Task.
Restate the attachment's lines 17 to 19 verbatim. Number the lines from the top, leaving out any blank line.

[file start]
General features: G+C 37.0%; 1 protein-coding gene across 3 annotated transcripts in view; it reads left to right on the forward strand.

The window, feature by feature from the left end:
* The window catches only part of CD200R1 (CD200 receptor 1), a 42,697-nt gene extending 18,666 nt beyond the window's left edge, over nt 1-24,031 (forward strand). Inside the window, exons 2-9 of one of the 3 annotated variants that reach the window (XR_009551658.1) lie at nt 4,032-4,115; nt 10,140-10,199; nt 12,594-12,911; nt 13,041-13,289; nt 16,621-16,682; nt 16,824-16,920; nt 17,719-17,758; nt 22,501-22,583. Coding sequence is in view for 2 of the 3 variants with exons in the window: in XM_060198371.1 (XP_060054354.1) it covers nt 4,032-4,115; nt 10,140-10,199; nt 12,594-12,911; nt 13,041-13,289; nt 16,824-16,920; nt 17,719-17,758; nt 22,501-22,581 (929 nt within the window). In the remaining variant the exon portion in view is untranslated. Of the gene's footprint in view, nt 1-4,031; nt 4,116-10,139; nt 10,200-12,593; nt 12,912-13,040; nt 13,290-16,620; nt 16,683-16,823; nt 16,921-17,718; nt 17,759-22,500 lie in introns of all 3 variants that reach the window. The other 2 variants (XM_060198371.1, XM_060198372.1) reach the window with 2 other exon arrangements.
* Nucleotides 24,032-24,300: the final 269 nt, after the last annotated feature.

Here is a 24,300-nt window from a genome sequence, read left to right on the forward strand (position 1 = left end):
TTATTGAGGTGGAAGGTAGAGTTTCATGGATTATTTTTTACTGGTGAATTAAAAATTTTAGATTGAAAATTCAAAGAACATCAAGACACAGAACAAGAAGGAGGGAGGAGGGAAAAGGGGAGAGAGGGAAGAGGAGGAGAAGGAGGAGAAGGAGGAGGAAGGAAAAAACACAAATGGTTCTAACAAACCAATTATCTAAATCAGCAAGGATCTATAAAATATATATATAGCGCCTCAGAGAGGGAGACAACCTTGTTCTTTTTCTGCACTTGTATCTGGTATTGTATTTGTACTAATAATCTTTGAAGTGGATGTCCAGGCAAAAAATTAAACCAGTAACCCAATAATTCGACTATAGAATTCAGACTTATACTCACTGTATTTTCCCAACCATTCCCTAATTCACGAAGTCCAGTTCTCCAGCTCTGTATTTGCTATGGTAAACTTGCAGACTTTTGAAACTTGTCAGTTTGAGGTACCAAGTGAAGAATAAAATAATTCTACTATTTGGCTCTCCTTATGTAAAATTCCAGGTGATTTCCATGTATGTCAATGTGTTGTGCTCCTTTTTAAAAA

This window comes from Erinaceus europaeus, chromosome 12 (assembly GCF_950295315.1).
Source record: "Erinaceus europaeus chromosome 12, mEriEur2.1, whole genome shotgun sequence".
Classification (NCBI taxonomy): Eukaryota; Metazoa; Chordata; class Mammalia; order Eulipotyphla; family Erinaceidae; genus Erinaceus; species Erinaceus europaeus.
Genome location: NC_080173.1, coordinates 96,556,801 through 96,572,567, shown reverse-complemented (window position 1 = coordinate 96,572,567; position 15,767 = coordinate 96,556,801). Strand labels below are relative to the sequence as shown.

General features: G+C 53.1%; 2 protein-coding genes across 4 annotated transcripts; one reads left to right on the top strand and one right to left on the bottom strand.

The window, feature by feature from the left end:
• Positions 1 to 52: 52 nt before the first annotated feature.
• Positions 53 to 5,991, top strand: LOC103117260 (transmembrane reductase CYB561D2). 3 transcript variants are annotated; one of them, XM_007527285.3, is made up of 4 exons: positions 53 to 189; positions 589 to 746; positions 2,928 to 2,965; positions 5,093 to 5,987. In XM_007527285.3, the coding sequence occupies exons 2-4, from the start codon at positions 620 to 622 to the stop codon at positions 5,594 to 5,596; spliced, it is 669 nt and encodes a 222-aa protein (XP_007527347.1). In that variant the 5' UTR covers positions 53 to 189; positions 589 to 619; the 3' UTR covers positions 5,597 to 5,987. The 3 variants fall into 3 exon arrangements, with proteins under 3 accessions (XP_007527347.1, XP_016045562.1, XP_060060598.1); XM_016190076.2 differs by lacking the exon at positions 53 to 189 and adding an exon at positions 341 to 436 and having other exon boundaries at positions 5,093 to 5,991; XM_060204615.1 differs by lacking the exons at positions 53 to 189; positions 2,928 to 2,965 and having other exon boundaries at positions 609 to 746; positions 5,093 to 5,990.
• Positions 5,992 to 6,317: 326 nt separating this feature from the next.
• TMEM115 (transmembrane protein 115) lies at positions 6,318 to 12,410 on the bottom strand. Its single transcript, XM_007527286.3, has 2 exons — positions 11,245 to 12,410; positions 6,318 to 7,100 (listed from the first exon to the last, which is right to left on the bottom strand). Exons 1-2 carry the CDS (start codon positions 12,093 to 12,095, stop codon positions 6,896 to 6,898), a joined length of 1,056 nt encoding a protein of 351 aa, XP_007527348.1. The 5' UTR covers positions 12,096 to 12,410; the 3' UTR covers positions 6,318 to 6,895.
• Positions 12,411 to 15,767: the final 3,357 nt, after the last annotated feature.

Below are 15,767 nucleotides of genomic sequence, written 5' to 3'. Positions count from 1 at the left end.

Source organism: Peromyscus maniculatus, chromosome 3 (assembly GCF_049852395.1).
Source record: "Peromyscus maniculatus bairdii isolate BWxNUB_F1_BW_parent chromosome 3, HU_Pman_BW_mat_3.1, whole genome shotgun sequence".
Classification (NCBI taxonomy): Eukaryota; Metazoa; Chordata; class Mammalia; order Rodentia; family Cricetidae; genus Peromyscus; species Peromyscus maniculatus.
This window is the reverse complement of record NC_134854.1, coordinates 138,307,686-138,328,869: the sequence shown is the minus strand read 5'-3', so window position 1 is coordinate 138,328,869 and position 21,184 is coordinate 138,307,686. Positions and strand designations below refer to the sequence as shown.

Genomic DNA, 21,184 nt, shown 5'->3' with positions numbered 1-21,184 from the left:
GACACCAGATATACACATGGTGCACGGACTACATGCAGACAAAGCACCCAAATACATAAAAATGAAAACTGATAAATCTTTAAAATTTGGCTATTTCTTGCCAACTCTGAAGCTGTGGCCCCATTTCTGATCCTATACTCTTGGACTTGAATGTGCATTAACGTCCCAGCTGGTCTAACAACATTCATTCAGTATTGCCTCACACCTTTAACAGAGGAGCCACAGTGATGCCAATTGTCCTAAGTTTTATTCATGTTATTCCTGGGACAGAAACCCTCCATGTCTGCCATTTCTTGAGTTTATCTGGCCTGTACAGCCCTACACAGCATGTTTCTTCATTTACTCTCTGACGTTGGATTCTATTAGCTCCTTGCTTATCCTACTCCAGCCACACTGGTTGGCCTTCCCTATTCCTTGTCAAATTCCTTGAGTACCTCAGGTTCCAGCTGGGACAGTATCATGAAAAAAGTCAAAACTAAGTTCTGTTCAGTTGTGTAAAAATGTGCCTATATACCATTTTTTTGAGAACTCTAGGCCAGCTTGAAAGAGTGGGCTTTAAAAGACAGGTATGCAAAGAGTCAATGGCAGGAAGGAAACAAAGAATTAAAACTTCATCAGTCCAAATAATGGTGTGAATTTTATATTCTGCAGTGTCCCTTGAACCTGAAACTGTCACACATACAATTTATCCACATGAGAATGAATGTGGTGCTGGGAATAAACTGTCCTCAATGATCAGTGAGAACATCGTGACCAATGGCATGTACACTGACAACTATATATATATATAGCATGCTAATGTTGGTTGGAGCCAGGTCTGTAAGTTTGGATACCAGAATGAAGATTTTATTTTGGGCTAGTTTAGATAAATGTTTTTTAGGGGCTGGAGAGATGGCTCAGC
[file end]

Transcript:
• Positions 12,411 to 15,767: the final 3,357 nt, after the last annotated feature.

Below are 15,767 nucleotides of genomic sequence, written 5' to 3'. Positions count from 1 at the left end.

Source organism: Peromyscus maniculatus, chromosome 3 (assembly GCF_049852395.1).